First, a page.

But giving Rice that contract when Tavaris Jackson is the quarterback is one issue, and keeping Rice healthy is the other.

    He missed the final two games of his rookie season because of a knee injury. Then in 2008, he suffered a sprained PCL in his right knee while going for a jump ball in the second week of the season, forcing him to be inactive for three of the next four games.  Rice never fully recovered as he finished with only 15 catches for 141 yards and four touchdowns.

    Despite his breakout performance in 2009, unfortunately, it came with a price, as he suffered a hip injury in the NFC Championship Game at New Orleans.  Having delayed surgery until just before the start of the 2010 regular season, playing in only six games, while catching 17 passes for 280 yards and two touchdowns, Rice's injury issues seemed to have moved with him to Seattle.  Expecting to start in the Seahawks' preseason opener, Rice sat out because of a minor shoulder injury.

    Rice's inability to remain healthy was a major reason there wasn't the interest level in him that some expected.  Although Rice might not be concerned with his health since he already got paid, however, with $18.5 million guaranteed and Rice's history of injuries, the Seahawks definitely should be. 

Matt Hasselbeck

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    There's no reason to think that at 36 years old, Matt Hasselbeck isn't on the decline, but there are $21 million reasons to think that the Tennessee Titans believe he's still an all-pro quarterback.

    Having not played a full season since 2007, Hasselbeck heads to the Titans with hopes of returning them to the playoffs for the first time since 2008.  Starting 14 games last season for the NFC West division champions, Seattle Seahawks, while throwing 12 touchdowns and 17 interceptions, 2011 is only going to lead to failure for Hasselbeck and company – especially if Chris Johnson isn't on the field 

    In desperate need to find a legitimate starting quarterback, after Vince Young and Kerry Collins were the starters over the past few seasons, in my mind, the Titans found their next quarterback, but it isn't the 13-year veteran.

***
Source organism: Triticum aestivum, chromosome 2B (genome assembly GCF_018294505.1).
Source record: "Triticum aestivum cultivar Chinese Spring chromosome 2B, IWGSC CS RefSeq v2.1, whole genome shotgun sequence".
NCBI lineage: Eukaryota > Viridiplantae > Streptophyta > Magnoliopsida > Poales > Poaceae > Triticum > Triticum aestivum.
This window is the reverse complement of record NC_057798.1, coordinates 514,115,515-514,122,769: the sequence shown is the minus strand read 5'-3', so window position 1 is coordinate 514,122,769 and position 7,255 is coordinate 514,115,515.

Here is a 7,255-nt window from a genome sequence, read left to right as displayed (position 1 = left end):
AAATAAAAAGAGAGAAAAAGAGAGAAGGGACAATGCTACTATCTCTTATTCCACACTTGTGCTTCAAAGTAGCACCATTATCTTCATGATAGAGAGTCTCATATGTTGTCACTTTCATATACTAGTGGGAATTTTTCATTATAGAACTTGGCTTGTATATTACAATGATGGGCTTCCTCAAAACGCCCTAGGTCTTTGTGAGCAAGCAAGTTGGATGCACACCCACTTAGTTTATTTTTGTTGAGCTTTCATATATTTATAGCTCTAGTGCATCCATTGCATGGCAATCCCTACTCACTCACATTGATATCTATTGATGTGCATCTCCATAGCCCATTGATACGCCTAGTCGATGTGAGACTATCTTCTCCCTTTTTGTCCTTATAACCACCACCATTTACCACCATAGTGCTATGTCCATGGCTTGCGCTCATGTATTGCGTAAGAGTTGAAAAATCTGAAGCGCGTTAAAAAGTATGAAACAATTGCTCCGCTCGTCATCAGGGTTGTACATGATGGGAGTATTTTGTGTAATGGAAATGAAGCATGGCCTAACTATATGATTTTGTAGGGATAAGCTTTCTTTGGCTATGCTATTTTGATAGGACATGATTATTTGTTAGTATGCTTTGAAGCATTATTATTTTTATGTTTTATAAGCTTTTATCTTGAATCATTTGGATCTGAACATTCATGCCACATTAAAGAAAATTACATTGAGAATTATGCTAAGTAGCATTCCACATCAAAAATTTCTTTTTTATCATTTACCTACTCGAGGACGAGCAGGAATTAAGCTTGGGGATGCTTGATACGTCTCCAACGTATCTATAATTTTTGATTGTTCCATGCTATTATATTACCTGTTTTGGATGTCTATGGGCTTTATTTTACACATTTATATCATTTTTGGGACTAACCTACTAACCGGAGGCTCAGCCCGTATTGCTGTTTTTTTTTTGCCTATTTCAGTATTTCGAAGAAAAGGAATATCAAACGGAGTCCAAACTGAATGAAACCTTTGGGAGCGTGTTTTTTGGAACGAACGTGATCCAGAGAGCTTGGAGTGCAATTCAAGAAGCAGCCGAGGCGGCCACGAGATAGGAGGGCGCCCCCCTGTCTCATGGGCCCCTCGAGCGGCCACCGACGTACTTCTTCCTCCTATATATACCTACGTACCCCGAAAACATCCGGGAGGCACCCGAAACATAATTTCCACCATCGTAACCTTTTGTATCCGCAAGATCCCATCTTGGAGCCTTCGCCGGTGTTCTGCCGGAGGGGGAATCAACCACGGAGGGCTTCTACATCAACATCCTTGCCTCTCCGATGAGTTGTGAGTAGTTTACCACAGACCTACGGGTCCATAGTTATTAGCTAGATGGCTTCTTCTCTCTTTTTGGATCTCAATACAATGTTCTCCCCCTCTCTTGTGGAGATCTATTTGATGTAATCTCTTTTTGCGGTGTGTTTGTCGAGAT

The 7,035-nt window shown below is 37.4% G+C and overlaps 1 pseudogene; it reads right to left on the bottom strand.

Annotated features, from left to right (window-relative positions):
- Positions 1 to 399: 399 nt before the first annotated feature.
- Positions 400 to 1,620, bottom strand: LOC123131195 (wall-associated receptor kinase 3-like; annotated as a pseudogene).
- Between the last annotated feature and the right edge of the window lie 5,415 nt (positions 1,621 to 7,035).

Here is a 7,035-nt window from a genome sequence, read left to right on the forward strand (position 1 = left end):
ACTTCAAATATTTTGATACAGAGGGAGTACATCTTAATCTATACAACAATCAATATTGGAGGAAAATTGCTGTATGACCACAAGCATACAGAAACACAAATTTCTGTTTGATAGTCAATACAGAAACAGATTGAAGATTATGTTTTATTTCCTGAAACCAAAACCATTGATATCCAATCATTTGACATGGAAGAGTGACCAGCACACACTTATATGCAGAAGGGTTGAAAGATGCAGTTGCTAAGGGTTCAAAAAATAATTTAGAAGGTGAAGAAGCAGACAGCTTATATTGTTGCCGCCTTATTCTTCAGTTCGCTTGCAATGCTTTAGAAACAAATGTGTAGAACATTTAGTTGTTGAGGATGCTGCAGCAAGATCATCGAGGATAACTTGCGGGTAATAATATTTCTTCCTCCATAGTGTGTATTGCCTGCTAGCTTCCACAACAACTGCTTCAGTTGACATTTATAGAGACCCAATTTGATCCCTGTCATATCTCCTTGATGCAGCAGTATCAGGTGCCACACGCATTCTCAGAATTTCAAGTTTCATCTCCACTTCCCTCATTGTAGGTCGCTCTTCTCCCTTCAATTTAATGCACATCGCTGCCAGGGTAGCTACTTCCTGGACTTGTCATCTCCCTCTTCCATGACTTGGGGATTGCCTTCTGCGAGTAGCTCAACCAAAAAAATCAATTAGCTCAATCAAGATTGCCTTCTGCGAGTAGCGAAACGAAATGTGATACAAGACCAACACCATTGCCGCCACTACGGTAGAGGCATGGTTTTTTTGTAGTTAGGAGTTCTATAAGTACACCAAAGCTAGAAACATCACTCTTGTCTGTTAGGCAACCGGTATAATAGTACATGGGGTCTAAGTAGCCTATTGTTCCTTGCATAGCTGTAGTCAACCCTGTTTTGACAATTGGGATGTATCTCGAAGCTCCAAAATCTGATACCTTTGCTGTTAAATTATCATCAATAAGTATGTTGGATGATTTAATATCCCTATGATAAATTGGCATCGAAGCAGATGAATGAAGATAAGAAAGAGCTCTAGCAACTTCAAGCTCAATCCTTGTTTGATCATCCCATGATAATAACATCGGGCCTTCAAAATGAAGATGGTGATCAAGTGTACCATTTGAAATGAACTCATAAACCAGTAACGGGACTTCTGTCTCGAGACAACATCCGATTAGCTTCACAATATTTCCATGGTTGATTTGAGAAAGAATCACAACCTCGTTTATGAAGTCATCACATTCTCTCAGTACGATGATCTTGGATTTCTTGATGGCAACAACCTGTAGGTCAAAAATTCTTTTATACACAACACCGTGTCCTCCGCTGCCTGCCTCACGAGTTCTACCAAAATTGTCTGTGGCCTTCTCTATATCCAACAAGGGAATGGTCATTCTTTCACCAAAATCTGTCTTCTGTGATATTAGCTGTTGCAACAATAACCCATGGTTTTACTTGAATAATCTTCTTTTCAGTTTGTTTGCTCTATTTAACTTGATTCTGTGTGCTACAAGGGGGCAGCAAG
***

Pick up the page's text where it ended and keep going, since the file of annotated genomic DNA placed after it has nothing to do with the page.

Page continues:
Rather, it's the rookie, Jake Locker. 

    Drafted No. 8 overall in the 2011 draft, there's no doubt Locker is the quarterback of the future.  But the Titans must realize the future is now in Tennessee.  2011 is going to be a losing season anyway for the Titans.  The Titans should start rebuilding now.  Then, at least Locker would be behind center. 

Antonio Cromartie

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    Despite losing out in forming the all-time cornerback tandem of Darrelle Revis and cornerback Nnamdi Asomugha, the New York Jets turned to their fallback option, having re-signed Antonio Cromartie to a four-year, $32 million contract.

    Last season, Cromartie was impressive at times for the Jets, and while Revis was out with injuries, Cromartie replaced Revis as the team's top cornerback. He even showed he could be a solid kickoff returner, setting up the winning touchdown in the playoffs against Indianapolis with a 47-yard return.  Cromartie might be asked to be the primary kick returner again this season, since Brad Smith is now a Buffalo Bill.

    After acquriing the talented but troubled Cromartie from San Diego for a conditional third-round draft pick in 2011, Cromartie came to the East coast considered one of the rising talents in the league. In 2007, when he was an All-Pro in his second season after getting an NFL-leading 10 interceptions, but has struggled on and off the field since.  Cromartie's tackling was an issue in San Diego, but although he led the team defense in penalties, Cromarite improved.

    The Jets believed Cromartie played well for them last season, but that apparently didn't stop them from pursuing the prized free-agent of the 2011 class.  It has been reported that the Jets "never eliminated Cromartie from their plans, and that they were simply checking out their options."  Coach Rex Ryan said "he considers Cromartie a top-five cornerback, mentioning Revis and Asomugha as his No. 1 and No. 2, respectively".

    The Jets have $19.5 million per year tied up in their starting cornerbacks, including last year's No. 1 pick, Kyle Wilson. While some believe the Jets have arguably the most talented cornerback corps in the league, unfortunately for them, Cromartie is one of those cornerbacks.  

    So by the end of week 17, the Jets are going to be wishing it was Asomugha who was lined up opposite Revis, instead of their cornerback who's under contract for the next four years, and who they just gave $32 million dollars too.